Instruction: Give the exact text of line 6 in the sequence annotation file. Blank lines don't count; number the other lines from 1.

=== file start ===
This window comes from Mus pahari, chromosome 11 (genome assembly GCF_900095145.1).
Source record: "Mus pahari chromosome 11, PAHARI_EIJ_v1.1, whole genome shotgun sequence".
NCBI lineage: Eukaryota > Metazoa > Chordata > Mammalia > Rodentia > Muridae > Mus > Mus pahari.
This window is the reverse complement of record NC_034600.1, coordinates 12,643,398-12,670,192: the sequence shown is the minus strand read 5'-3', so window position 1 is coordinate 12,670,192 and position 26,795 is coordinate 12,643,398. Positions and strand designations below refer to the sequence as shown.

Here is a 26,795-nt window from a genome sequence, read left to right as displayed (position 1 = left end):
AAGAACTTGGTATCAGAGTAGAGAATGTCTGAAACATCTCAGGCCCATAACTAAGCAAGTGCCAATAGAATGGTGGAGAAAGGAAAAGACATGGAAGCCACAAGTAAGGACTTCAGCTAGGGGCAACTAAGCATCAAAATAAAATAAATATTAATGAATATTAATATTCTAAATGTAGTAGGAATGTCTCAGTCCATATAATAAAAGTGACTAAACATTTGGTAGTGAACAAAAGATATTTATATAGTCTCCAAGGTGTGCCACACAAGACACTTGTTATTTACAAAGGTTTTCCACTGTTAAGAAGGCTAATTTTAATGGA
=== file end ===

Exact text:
AAGAACTTGGTATCAGAGTAGAGAATGTCTGAAACATCTCAGGCCCATAACTAAGCAAGTGCCAATAGAATGGTGGAGAAAGGAAAAGACATGGAAGCCACAAGTAAGGACTTCAGCTAGGGGCAACTAAGCATCAAAATAAAATAAATATTAATGAATATTAATATTCTAAATGTAGTAGGAATGTCTCAGTCCATATAATAAAAGTGACTAAACATTTGGTAGTGAACAAAAGATATTTATATAGTCTCCAAGGTGTGCCACACAAGACACTTGTTATTTACAAAGGTTTTCCACTGTTAAGAAGGCTAATTTTAATGGA